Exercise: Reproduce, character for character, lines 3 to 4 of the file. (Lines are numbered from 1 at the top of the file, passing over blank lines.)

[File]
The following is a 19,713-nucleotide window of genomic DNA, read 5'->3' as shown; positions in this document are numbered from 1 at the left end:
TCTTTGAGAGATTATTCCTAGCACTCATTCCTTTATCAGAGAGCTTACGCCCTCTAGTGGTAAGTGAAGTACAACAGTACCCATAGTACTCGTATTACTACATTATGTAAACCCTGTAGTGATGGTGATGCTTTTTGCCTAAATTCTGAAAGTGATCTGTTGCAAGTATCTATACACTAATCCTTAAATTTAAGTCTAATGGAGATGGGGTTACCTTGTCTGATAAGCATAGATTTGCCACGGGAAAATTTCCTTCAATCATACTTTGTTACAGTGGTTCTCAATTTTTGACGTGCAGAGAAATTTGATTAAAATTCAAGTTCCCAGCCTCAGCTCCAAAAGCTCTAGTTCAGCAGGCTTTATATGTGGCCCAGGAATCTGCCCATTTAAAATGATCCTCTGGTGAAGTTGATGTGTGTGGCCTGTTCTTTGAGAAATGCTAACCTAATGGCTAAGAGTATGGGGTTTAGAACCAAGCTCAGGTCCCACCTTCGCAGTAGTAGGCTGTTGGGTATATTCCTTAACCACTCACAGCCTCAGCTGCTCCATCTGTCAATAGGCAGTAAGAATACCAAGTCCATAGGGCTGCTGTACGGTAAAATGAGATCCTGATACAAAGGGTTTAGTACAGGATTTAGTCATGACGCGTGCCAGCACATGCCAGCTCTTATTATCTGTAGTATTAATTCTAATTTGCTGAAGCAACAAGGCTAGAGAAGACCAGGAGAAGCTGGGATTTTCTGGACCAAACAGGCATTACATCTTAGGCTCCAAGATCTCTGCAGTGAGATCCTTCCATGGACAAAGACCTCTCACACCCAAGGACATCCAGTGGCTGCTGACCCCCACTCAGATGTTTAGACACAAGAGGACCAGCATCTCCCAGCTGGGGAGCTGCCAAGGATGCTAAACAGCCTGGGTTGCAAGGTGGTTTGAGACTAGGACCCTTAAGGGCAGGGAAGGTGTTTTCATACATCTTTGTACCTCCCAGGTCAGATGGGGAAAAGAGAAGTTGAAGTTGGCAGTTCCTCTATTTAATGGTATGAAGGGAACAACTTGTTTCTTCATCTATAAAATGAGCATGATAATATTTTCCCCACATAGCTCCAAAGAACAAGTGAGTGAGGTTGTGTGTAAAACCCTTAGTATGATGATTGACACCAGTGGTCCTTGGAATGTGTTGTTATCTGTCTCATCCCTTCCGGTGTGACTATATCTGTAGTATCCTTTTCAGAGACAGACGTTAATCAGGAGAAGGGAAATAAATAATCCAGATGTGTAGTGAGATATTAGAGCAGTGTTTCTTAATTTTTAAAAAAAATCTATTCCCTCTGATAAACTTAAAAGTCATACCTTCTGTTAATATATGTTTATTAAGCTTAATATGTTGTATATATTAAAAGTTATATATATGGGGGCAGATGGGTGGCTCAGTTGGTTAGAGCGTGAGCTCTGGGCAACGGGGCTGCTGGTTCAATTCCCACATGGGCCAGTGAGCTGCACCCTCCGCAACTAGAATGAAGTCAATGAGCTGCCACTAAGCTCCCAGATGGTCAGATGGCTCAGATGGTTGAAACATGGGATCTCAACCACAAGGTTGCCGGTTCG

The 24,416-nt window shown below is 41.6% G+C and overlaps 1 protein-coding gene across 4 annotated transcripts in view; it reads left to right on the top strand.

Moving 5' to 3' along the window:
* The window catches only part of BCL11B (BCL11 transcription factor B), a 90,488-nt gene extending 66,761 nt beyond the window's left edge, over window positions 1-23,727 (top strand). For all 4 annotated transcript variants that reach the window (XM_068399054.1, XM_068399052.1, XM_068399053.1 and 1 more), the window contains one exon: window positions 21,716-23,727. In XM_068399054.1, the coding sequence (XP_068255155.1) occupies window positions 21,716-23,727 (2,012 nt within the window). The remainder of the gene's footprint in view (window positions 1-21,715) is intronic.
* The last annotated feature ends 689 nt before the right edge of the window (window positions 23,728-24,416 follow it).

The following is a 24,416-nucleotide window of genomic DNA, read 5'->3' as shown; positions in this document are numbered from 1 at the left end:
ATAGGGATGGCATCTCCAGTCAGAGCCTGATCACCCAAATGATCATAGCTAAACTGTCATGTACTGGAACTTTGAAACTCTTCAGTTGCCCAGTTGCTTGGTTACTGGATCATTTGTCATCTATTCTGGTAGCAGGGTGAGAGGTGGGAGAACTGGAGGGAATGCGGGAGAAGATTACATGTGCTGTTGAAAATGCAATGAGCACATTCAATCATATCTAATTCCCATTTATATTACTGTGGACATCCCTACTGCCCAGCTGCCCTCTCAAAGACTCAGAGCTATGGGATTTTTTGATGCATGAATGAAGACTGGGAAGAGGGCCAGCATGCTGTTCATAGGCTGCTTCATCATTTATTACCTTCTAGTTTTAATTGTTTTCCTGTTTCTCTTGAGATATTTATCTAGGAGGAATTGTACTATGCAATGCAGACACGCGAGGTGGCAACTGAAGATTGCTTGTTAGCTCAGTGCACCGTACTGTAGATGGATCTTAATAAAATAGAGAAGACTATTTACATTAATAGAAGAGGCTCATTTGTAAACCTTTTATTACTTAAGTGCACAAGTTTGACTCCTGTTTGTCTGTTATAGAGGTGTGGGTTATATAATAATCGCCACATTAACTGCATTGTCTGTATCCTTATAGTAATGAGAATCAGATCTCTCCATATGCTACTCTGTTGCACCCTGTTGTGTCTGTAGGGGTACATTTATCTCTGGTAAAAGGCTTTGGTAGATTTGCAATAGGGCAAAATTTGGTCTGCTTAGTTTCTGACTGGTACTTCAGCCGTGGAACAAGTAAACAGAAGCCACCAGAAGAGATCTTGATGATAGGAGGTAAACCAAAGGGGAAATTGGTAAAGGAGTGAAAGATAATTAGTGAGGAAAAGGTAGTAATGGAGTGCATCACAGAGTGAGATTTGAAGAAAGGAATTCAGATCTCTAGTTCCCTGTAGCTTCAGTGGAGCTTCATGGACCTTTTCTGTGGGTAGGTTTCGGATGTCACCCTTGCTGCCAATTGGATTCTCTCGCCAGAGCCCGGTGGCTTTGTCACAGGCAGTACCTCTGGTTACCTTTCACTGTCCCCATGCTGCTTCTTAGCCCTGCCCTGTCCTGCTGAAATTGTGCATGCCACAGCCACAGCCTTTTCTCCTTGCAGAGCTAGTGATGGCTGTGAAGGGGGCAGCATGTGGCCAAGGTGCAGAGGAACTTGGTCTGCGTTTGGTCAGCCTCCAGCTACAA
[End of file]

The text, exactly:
The 24,416-nt window shown below is 41.6% G+C and overlaps 1 protein-coding gene across 4 annotated transcripts in view; it reads left to right on the top strand.

Moving 5' to 3' along the window: